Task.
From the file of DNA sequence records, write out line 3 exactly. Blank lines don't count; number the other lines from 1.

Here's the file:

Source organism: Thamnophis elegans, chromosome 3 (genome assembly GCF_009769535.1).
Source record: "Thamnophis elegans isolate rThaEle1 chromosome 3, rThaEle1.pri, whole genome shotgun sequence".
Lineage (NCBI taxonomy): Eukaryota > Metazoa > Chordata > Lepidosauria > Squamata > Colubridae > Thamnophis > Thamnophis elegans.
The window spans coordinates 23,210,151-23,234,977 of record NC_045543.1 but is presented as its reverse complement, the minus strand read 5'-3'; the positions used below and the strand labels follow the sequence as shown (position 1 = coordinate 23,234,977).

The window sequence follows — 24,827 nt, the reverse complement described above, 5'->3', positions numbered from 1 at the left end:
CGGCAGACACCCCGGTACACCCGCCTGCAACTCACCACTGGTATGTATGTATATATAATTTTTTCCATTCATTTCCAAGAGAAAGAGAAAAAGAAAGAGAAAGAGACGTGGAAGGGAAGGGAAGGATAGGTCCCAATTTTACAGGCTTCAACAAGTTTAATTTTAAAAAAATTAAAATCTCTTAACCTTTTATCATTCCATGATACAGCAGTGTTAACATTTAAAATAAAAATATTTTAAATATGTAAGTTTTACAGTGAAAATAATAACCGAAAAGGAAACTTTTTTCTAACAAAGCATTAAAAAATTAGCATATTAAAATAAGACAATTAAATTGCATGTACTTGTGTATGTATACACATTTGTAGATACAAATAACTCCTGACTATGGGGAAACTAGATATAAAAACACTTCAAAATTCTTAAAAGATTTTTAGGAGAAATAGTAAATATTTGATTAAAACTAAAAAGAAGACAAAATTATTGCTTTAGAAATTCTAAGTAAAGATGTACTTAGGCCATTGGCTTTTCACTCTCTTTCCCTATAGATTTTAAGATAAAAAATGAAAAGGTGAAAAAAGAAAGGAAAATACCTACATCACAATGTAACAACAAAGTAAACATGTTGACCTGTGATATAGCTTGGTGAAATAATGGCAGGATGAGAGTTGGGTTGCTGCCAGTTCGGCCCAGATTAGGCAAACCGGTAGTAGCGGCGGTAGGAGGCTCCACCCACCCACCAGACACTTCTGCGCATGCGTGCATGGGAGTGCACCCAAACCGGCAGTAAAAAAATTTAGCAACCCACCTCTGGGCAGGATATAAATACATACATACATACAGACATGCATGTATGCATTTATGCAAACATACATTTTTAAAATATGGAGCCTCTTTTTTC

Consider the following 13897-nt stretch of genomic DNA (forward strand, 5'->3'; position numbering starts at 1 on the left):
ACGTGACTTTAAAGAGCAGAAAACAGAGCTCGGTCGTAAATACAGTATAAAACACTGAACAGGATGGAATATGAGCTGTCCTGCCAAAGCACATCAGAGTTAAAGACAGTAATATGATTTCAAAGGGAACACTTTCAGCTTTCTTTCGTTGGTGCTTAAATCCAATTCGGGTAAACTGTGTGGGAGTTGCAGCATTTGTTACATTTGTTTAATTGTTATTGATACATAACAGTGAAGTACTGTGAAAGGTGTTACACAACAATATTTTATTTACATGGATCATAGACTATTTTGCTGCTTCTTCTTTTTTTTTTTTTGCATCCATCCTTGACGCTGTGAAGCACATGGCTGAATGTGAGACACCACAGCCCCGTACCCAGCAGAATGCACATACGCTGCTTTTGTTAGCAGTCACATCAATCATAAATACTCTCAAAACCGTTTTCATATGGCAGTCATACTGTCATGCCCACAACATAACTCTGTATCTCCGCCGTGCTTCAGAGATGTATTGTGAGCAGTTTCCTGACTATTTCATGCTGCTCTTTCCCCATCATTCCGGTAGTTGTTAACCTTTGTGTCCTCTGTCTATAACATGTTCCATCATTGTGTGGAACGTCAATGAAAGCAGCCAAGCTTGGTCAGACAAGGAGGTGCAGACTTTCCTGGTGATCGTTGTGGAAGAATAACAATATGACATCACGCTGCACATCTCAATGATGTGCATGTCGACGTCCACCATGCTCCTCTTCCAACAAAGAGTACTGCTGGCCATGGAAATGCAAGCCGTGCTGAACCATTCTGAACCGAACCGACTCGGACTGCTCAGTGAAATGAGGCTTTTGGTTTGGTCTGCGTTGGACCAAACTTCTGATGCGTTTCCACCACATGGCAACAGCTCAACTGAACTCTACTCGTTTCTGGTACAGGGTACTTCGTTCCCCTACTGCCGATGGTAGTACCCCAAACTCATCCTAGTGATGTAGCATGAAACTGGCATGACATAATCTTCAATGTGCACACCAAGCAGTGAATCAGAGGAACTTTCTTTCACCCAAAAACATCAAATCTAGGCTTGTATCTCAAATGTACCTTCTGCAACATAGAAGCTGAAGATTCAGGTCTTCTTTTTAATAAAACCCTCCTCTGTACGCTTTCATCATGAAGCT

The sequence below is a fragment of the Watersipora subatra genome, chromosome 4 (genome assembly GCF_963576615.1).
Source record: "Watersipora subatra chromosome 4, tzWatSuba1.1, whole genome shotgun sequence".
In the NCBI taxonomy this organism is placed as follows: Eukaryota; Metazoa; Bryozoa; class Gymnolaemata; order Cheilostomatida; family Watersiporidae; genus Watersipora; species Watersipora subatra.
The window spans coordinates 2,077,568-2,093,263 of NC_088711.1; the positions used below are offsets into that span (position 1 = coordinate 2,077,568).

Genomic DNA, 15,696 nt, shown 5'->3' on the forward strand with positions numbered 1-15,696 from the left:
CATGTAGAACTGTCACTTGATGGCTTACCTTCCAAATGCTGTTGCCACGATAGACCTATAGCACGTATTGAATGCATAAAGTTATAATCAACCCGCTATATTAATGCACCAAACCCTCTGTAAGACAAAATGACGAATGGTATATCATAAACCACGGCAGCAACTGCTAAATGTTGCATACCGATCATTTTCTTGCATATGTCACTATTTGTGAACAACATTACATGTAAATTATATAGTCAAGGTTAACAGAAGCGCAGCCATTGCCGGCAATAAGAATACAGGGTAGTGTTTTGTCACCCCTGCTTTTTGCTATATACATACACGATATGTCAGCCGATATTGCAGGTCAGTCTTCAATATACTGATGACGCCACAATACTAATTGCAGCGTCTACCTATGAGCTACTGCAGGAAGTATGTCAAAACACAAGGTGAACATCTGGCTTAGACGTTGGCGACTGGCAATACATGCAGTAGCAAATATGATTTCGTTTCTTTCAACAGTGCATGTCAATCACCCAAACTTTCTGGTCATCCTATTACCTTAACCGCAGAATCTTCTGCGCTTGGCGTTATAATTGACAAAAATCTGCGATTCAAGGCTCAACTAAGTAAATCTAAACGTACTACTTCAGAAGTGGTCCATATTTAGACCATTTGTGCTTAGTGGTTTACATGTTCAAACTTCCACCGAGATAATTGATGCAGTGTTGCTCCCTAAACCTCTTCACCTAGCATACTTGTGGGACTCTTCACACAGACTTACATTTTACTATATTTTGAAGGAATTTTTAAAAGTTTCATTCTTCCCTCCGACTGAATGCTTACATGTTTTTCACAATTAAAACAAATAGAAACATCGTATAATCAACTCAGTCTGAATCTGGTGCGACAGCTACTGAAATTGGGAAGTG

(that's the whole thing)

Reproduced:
Lineage (NCBI taxonomy): Eukaryota > Metazoa > Chordata > Lepidosauria > Squamata > Colubridae > Thamnophis > Thamnophis elegans.